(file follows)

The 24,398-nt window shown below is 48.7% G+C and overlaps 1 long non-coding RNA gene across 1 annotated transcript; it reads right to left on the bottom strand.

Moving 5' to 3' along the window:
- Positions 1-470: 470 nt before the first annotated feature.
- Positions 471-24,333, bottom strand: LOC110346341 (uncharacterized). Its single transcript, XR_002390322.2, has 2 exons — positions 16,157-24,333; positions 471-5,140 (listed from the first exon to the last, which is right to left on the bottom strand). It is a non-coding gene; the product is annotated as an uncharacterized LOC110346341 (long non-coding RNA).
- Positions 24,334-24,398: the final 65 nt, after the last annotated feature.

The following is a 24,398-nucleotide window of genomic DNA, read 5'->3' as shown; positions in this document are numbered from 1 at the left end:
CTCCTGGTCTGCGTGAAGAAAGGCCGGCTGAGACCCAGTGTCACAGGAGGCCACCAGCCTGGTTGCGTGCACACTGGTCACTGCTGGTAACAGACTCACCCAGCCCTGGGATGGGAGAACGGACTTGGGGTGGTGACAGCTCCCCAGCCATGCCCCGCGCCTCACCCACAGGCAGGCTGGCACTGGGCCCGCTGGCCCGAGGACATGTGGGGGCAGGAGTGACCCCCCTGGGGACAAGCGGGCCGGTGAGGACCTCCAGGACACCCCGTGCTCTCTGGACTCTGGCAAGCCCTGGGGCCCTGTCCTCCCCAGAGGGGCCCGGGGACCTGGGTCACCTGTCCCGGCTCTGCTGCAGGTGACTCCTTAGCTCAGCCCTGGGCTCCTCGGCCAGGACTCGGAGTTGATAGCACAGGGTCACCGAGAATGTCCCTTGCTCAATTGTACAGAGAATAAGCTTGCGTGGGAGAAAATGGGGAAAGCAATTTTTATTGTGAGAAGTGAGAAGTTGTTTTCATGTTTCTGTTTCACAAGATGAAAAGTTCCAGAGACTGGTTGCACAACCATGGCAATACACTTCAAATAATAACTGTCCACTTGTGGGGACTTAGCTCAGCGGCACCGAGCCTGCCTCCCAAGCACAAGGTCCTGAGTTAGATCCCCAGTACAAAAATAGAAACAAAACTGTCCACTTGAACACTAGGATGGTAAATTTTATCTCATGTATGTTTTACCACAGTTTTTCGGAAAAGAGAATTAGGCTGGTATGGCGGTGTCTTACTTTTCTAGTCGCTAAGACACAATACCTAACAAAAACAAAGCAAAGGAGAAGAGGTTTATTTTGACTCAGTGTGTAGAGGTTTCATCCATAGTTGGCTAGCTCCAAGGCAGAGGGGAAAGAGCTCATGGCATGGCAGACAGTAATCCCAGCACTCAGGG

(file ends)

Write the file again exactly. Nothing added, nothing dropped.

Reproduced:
The 24,398-nt window shown below is 48.7% G+C and overlaps 1 long non-coding RNA gene across 1 annotated transcript; it reads right to left on the bottom strand.

Moving 5' to 3' along the window:
- Positions 1-470: 470 nt before the first annotated feature.
- Positions 471-24,333, bottom strand: LOC110346341 (uncharacterized). Its single transcript, XR_002390322.2, has 2 exons — positions 16,157-24,333; positions 471-5,140 (listed from the first exon to the last, which is right to left on the bottom strand). It is a non-coding gene; the product is annotated as an uncharacterized LOC110346341 (long non-coding RNA).
- Positions 24,334-24,398: the final 65 nt, after the last annotated feature.

The following is a 24,398-nucleotide window of genomic DNA, read 5'->3' as shown; positions in this document are numbered from 1 at the left end:
CTCCTGGTCTGCGTGAAGAAAGGCCGGCTGAGACCCAGTGTCACAGGAGGCCACCAGCCTGGTTGCGTGCACACTGGTCACTGCTGGTAACAGACTCACCCAGCCCTGGGATGGGAGAACGGACTTGGGGTGGTGACAGCTCCCCAGCCATGCCCCGCGCCTCACCCACAGGCAGGCTGGCACTGGGCCCGCTGGCCCGAGGACATGTGGGGGCAGGAGTGACCCCCCTGGGGACAAGCGGGCCGGTGAGGACCTCCAGGACACCCCGTGCTCTCTGGACTCTGGCAAGCCCTGGGGCCCTGTCCTCCCCAGAGGGGCCCGGGGACCTGGGTCACCTGTCCCGGCTCTGCTGCAGGTGACTCCTTAGCTCAGCCCTGGGCTCCTCGGCCAGGACTCGGAGTTGATAGCACAGGGTCACCGAGAATGTCCCTTGCTCAATTGTACAGAGAATAAGCTTGCGTGGGAGAAAATGGGGAAAGCAATTTTTATTGTGAGAAGTGAGAAGTTGTTTTCATGTTTCTGTTTCACAAGATGAAAAGTTCCAGAGACTGGTTGCACAACCATGGCAATACACTTCAAATAATAACTGTCCACTTGTGGGGACTTAGCTCAGCGGCACCGAGCCTGCCTCCCAAGCACAAGGTCCTGAGTTAGATCCCCAGTACAAAAATAGAAACAAAACTGTCCACTTGAACACTAGGATGGTAAATTTTATCTCATGTATGTTTTACCACAGTTTTTCGGAAAAGAGAATTAGGCTGGTATGGCGGTGTCTTACTTTTCTAGTCGCTAAGACACAATACCTAACAAAAACAAAGCAAAGGAGAAGAGGTTTATTTTGACTCAGTGTGTAGAGGTTTCATCCATAGTTGGCTAGCTCCAAGGCAGAGGGGAAAGAGCTCATGGCATGGCAGACAGTAATCCCAGCACTCAGGG